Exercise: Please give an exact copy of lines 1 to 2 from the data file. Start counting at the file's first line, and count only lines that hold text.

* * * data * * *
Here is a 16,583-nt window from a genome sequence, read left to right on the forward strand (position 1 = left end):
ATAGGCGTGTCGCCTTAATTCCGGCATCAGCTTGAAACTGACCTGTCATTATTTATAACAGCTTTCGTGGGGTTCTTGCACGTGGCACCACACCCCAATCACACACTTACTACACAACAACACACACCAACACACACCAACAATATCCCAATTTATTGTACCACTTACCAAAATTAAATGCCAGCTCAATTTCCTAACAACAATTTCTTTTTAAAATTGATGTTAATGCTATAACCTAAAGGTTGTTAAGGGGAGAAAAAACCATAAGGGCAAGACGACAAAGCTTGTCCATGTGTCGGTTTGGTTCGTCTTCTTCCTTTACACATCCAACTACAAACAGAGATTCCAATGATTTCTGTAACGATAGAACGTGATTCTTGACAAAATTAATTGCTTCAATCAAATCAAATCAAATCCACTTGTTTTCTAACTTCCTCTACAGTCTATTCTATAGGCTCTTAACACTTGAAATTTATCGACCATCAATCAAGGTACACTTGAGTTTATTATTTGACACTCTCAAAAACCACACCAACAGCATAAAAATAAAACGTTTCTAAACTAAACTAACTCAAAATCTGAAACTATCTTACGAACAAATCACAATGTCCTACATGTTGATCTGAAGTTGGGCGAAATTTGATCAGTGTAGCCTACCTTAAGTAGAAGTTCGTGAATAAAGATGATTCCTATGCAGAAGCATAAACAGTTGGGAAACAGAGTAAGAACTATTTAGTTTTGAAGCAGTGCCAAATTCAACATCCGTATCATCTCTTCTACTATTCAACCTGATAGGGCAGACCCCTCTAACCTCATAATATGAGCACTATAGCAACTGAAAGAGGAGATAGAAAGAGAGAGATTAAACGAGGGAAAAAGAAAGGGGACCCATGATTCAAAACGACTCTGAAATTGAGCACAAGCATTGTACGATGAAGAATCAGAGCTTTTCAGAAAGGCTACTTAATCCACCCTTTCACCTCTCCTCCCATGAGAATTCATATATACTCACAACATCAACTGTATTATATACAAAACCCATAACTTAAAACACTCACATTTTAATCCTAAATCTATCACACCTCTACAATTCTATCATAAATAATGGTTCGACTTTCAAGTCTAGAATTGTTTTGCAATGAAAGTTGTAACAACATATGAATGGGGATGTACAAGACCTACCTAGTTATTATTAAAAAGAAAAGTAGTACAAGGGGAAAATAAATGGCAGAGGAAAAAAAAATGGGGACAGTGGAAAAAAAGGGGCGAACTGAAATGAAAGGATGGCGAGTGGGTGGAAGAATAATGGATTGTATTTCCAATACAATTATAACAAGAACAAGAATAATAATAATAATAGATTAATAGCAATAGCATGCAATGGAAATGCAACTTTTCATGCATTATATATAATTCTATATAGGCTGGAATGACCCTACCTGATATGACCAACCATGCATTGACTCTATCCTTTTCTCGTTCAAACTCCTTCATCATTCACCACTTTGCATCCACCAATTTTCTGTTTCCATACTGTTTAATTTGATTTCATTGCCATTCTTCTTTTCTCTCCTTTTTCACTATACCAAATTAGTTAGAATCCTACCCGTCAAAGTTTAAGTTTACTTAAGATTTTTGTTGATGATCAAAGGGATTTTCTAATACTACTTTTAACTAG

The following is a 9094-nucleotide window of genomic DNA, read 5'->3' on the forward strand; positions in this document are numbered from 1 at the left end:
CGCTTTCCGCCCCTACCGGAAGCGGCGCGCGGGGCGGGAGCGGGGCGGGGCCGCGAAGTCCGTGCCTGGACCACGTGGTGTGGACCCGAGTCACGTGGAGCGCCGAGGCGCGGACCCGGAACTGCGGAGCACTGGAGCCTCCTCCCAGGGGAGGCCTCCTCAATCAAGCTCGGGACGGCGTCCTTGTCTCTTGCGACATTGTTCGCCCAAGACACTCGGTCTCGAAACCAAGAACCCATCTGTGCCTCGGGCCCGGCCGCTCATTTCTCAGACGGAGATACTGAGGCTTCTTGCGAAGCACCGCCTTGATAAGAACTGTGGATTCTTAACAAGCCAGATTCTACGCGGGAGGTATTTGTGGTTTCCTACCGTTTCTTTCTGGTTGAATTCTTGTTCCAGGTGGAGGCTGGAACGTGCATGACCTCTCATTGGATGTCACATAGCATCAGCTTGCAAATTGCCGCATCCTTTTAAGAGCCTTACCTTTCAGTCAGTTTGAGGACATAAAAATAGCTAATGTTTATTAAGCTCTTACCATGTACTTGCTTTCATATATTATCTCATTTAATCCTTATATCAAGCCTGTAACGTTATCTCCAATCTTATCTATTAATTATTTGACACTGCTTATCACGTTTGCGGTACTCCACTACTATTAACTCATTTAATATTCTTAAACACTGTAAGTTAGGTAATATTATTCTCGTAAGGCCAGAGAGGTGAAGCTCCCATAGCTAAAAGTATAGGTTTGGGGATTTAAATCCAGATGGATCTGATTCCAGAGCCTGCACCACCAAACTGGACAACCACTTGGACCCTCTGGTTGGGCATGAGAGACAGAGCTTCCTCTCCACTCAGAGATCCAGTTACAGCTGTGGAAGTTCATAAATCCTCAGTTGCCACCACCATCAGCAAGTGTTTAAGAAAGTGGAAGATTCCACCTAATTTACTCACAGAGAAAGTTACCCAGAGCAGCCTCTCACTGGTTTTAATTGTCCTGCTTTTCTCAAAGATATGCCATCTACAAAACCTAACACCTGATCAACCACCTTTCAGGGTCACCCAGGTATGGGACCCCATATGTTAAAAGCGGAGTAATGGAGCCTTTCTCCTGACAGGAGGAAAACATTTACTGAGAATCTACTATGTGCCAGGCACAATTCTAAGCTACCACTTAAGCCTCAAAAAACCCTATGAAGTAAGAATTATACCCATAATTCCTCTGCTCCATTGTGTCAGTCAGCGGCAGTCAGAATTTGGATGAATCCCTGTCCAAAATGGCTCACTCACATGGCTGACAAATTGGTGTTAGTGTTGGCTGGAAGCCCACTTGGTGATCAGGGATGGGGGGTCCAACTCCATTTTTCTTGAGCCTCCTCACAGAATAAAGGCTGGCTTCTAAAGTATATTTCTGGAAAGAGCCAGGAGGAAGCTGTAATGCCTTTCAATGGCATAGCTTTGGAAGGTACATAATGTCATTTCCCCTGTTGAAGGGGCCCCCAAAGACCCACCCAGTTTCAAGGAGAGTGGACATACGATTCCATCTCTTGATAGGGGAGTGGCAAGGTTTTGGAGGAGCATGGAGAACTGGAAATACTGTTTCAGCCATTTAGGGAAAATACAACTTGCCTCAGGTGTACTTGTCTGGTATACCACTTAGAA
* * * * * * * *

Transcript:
Here is a 16,583-nt window from a genome sequence, read left to right on the forward strand (position 1 = left end):
ATAGGCGTGTCGCCTTAATTCCGGCATCAGCTTGAAACTGACCTGTCATTATTTATAACAGCTTTCGTGGGGTTCTTGCACGTGGCACCACACCCCAATCACACACTTACTACACAACAACACACACCAACACACACCAACAATATCCCAATTTATTGTACCACTTACCAAAATTAAATGCCAGCTCAATTTCCTAACAACAATTTCTTTTTAAAATTGATGTTAATGCTATAACCTAAAGGTTGTTAAGGGGAGAAAAAACCATAAGGGCAAGACGACAAAGCTTGTCCATGTGTCGGTTTGGTTCGTCTTCTTCCTTTACACATCCAACTACAAACAGAGATTCCAATGATTTCTGTAACGATAGAACGTGATTCTTGACAAAATTAATTGCTTCAATCAAATCAAATCAAATCCACTTGTTTTCTAACTTCCTCTACAGTCTATTCTATAGGCTCTTAACACTTGAAATTTATCGACCATCAATCAAGGTACACTTGAGTTTATTATTTGACACTCTCAAAAACCACACCAACAGCATAAAAATAAAACGTTTCTAAACTAAACTAACTCAAAATCTGAAACTATCTTACGAACAAATCACAATGTCCTACATGTTGATCTGAAGTTGGGCGAAATTTGATCAGTGTAGCCTACCTTAAGTAGAAGTTCGTGAATAAAGATGATTCCTATGCAGAAGCATAAACAGTTGGGAAACAGAGTAAGAACTATTTAGTTTTGAAGCAGTGCCAAATTCAACATCCGTATCATCTCTTCTACTATTCAACCTGATAGGGCAGACCCCTCTAACCTCATAATATGAGCACTATAGCAACTGAAAGAGGAGATAGAAAGAGAGAGATTAAACGAGGGAAAAAGAAAGGGGACCCATGATTCAAAACGACTCTGAAATTGAGCACAAGCATTGTACGATGAAGAATCAGAGCTTTTCAGAAAGGCTACTTAATCCACCCTTTCACCTCTCCTCCCATGAGAATTCATATATACTCACAACATCAACTGTATTATATACAAAACCCATAACTTAAAACACTCACATTTTAATCCTAAATCTATCACACCTCTACAATTCTATCATAAATAATGGTTCGACTTTCAAGTCTAGAATTGTTTTGCAATGAAAGTTGTAACAACATATGAATGGGGATGTACAAGACCTACCTAGTTATTATTAAAAAGAAAAGTAGTACAAGGGGAAAATAAATGGCAGAGGAAAAAAAAATGGGGACAGTGGAAAAAAAGGGGCGAACTGAAATGAAAGGATGGCGAGTGGGTGGAAGAATAATGGATTGTATTTCCAATACAATTATAACAAGAACAAGAATAATAATAATAATAGATTAATAGCAATAGCATGCAATGGAAATGCAACTTTTCATGCATTATATATAATTCTATATAGGCTGGAATGACCCTACCTGATATGACCAACCATGCATTGACTCTATCCTTTTCTCGTTCAAACTCCTTCATCATTCACCACTTTGCATCCACCAATTTTCTGTTTCCATACTGTTTAATTTGATTTCATTGCCATTCTTCTTTTCTCTCCTTTTTCACTATACCAAATTAGTTAGAATCCTACCCGTCAAAGTTTAAGTTTACTTAAGATTTTTGTTGATGATCAAAGGGATTTTCTAATACTACTTTTAACTAG